I’m struggling to know what to submit here as I have some doubts about how to interpret the word “series”. However, here goes. I know I have practised all the skills.
Task 1 (Project 13)
Three combination Mono- and Lino-prints
Now the brief says these “may be printed on different types of paper and in different colour schemes” so I’m not sure if that means they should all be from the same lino-print. If so, I have those. But I am assuming three different ones.
1. Rood Tree
This is my favourite of the combinations of the script and images. I think it is also a monoprint as I printed it off a glass plate onto the paper which I then stuck onto the backing paper. Information is here. If I have misunderstood this brief, then there are more than three versions of the same linoprint here.
2. Once in a Pool of Light
This is a relief print using softcut, printed on mulberry paper and inked afterwards. A4 image on roughly A3 paper. Water-based printing inks and coloured drawing inks. (I’m assuming that counts as a monoprint?) Background to this print here.
3. Kitty Cougar
A series of prints which incorporate Chine colle techniques. I have the same issue here as above. I have done various versions of the same print, if that’s what’s required. But I’m going to assume a selection again. Note, I was unable to use metal foil until the end, and have used it in two of my final pieces, so am not including that here. I am also not including here the prints I did which involved printing onto coloured paper that had been glued down first- i.e. what I called printing onto collaged paper. Although these often gave better results, they may not count as chine colle.
1. Woman Kneeling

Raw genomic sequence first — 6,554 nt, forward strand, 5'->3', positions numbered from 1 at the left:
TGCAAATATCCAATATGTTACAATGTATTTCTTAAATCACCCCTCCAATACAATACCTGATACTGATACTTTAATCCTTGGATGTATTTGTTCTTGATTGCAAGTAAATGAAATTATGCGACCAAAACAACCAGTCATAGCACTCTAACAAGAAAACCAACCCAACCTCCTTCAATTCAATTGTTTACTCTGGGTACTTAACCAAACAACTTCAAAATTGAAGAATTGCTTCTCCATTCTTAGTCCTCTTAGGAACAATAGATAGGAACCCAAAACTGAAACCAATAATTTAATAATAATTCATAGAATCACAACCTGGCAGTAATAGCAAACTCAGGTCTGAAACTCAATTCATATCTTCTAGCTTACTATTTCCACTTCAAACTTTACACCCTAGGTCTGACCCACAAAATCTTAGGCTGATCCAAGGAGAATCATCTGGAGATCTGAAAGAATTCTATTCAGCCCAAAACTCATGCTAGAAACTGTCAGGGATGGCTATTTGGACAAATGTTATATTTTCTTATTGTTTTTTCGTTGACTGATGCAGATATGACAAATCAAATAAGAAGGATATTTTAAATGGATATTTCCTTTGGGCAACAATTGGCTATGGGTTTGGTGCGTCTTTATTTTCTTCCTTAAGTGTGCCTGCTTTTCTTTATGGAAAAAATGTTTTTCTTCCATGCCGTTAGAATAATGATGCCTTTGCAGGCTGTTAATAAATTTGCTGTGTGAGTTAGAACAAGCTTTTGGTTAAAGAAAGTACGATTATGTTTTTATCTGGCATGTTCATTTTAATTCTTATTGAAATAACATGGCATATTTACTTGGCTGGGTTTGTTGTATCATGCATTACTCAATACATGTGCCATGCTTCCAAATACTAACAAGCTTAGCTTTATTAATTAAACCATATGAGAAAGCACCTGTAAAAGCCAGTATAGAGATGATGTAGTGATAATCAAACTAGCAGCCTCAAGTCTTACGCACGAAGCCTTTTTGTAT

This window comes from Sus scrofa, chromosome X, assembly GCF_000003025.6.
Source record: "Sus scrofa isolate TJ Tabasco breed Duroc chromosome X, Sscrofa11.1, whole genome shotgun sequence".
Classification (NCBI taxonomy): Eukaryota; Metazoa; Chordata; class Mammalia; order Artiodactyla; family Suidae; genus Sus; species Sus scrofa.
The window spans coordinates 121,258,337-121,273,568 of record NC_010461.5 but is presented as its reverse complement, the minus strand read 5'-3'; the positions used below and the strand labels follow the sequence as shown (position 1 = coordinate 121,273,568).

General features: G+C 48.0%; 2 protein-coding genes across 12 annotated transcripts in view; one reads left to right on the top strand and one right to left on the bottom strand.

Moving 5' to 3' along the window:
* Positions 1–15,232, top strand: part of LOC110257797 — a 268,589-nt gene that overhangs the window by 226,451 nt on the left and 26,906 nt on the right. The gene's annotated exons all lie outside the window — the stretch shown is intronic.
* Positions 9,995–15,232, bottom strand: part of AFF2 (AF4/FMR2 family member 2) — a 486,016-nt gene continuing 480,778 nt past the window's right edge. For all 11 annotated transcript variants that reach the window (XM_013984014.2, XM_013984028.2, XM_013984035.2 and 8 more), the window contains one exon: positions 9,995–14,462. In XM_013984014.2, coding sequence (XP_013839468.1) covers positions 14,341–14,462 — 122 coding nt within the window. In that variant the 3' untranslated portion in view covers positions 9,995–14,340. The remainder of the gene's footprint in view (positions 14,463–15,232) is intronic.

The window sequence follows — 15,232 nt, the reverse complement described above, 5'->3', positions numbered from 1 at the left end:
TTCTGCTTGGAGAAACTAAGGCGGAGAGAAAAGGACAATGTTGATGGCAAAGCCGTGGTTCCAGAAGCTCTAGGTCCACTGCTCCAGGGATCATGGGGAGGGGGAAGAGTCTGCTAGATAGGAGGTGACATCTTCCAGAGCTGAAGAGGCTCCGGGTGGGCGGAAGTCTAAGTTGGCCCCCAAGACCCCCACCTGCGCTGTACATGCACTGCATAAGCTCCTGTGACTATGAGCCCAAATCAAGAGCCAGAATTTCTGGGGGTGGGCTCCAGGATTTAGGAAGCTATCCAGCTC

A5 Woodcut printed with oil-based inks using coloured tissue paper, printed on white A3 paper.
This is the most effective of my uses of chine colle I think, as the colours really communicate something powerful. The development of the print, as well as other versions of it can be found here and here.
This shows a variety of chine colle techniques, as well as different paper choices and inking techniques. I think this is appropriate to the theme. More information can be found here.
3.Gauguin still life
Woodcut, A5 image printed using oil-based ink with coloured tissue paper on white paper (A4 +)
This is one of several uses of chine colle with a woodcut based on a Gauguin painting. It’s one of my early ones when I was still experimenting and still actually trying to make paper as well.
This is a later, more polished one. I hadn’t actually realised, until getting feedback from my tutor, that the intention was to have the glued paper be smooth- I was thinking that the wrinkles and creases were actually part of the desired effect, and I quite like them. This is not wrinkle-free, and I’m still not sure how to achieve that without gluing the coloured paper down first, then printing. This one was done according to the procedure shown in the course folder, placing the coloured paper onto the printing block. I used a spray glue and gold-leaf glue, having found these worked much better than the water-mixed versions recommended in the course. The coloured tissue was cut and laid down starting with the dark colours. These were glued separately using the gold leaf glue, then the background layer, a sheet of very fine Japanese tissue paper (found in that same wonderful little Bucharest shop!), was sprayed.
4. Once in a pool of light
Softcut image, A4, printed on yellow tissue paper on white A3 paper.
This is a print onto a single sheet of tissue paper. Latterly, I really started to appreciate how the tissue paper picked up details and created textures on its own. In this example, I like the way it looks like the leather cover of a book. More discussion of this print here.
Task 3 (Project 15)
Final print series
3. Belle du Jour